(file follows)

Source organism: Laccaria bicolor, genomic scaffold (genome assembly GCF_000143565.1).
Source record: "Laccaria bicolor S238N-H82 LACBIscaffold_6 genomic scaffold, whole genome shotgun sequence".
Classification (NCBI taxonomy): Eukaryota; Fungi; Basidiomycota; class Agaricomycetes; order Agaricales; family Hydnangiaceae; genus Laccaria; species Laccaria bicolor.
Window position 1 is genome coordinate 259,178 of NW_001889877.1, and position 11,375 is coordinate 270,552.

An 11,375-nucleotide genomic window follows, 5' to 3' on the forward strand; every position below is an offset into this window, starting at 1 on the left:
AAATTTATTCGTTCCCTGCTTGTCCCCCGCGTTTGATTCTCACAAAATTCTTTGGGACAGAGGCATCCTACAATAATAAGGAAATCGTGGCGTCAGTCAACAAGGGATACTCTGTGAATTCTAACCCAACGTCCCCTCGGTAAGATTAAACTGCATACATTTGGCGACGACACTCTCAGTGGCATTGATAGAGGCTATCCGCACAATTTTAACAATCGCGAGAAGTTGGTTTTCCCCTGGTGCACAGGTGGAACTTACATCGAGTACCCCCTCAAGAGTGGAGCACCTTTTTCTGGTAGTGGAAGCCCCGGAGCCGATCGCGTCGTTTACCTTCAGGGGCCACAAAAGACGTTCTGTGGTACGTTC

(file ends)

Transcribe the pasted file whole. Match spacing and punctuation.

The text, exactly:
Source organism: Laccaria bicolor, genomic scaffold (genome assembly GCF_000143565.1).
Source record: "Laccaria bicolor S238N-H82 LACBIscaffold_6 genomic scaffold, whole genome shotgun sequence".
Classification (NCBI taxonomy): Eukaryota; Fungi; Basidiomycota; class Agaricomycetes; order Agaricales; family Hydnangiaceae; genus Laccaria; species Laccaria bicolor.
Window position 1 is genome coordinate 259,178 of NW_001889877.1, and position 11,375 is coordinate 270,552.

An 11,375-nucleotide genomic window follows, 5' to 3' on the forward strand; every position below is an offset into this window, starting at 1 on the left:
AAATTTATTCGTTCCCTGCTTGTCCCCCGCGTTTGATTCTCACAAAATTCTTTGGGACAGAGGCATCCTACAATAATAAGGAAATCGTGGCGTCAGTCAACAAGGGATACTCTGTGAATTCTAACCCAACGTCCCCTCGGTAAGATTAAACTGCATACATTTGGCGACGACACTCTCAGTGGCATTGATAGAGGCTATCCGCACAATTTTAACAATCGCGAGAAGTTGGTTTTCCCCTGGTGCACAGGTGGAACTTACATCGAGTACCCCCTCAAGAGTGGAGCACCTTTTTCTGGTAGTGGAAGCCCCGGAGCCGATCGCGTCGTTTACCTTCAGGGGCCACAAAAGACGTTCTGTGGTACGTTC